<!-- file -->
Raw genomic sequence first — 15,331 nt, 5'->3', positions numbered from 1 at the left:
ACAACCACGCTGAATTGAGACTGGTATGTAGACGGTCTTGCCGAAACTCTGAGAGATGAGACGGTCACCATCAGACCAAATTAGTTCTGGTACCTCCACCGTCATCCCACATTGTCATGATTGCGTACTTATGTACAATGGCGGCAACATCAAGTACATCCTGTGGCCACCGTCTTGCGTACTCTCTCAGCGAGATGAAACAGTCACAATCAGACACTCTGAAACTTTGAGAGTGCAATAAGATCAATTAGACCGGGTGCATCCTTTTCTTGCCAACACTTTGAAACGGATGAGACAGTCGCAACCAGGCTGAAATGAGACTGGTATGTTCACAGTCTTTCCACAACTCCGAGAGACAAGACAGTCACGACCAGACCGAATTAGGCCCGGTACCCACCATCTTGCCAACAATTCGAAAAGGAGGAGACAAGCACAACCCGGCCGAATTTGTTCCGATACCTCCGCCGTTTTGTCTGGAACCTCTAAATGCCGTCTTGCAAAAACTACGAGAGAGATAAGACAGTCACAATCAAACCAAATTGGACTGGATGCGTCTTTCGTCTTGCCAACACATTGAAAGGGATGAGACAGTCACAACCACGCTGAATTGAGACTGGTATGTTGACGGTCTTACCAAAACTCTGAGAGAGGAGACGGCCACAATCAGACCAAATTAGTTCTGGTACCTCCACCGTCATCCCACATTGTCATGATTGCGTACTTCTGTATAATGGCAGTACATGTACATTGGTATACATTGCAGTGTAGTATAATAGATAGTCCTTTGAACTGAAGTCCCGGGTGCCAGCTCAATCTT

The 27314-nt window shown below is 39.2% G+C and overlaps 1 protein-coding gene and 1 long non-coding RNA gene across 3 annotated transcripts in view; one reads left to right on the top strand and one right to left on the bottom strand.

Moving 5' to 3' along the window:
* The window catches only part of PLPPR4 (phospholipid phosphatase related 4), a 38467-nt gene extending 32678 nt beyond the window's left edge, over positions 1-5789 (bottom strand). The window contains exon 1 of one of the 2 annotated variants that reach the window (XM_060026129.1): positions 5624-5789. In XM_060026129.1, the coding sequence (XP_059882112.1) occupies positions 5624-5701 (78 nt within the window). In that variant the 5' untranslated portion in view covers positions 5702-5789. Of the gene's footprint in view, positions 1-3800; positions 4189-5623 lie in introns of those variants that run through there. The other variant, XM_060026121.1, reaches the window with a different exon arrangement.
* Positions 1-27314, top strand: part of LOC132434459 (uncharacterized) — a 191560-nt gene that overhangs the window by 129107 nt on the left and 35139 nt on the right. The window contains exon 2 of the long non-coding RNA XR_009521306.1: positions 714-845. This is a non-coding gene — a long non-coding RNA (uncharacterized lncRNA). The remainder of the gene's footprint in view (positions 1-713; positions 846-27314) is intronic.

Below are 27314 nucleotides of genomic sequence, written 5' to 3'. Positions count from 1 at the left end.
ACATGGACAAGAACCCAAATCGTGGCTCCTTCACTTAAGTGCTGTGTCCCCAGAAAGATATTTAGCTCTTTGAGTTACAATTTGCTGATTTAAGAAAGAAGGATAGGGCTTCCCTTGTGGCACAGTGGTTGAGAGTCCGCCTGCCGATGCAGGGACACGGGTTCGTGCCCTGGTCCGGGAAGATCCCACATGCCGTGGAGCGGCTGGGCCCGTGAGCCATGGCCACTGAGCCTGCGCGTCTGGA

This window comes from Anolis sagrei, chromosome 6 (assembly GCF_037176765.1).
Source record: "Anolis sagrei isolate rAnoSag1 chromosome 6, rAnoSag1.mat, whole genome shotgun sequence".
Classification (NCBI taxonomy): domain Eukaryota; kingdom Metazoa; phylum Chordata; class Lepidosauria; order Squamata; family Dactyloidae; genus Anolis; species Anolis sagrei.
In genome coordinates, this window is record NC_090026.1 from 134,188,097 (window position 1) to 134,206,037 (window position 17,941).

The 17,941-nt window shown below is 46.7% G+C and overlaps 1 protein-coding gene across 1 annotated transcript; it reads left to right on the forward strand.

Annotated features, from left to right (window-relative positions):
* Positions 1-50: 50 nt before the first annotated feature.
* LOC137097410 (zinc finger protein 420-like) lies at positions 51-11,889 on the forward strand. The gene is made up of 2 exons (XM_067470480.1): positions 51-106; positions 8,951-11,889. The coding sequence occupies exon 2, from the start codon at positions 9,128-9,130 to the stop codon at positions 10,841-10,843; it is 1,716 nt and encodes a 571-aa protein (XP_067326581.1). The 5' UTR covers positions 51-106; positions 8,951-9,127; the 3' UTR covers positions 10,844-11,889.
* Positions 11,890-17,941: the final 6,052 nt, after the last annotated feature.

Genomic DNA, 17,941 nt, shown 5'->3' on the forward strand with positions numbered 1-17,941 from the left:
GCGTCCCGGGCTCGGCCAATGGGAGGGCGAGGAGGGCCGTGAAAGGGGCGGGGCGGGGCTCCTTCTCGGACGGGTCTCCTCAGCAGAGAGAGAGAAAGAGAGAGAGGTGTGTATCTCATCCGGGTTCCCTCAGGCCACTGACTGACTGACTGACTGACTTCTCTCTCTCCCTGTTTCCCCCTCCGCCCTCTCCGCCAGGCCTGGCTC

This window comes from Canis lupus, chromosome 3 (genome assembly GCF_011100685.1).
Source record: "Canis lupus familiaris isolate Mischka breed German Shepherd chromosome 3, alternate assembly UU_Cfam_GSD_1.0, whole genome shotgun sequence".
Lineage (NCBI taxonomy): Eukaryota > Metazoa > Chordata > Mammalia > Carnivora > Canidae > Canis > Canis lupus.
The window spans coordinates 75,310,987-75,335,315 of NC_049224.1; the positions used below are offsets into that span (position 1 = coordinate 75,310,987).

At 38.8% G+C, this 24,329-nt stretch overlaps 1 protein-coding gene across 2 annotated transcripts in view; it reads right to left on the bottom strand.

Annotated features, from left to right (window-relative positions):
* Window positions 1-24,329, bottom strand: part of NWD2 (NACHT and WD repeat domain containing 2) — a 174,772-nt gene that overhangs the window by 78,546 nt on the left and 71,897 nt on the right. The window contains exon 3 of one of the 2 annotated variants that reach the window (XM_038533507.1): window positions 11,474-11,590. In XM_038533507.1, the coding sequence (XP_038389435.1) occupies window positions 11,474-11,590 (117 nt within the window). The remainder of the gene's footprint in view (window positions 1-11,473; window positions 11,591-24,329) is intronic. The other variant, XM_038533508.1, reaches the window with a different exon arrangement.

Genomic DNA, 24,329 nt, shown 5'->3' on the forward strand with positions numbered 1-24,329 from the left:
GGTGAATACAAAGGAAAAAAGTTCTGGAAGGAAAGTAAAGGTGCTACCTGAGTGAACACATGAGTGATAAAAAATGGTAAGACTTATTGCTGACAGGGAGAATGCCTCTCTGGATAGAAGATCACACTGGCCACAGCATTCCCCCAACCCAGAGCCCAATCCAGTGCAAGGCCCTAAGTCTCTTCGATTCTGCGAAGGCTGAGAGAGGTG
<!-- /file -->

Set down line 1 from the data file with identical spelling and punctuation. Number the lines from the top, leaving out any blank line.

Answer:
Raw genomic sequence first — 15,331 nt, 5'->3', positions numbered from 1 at the left: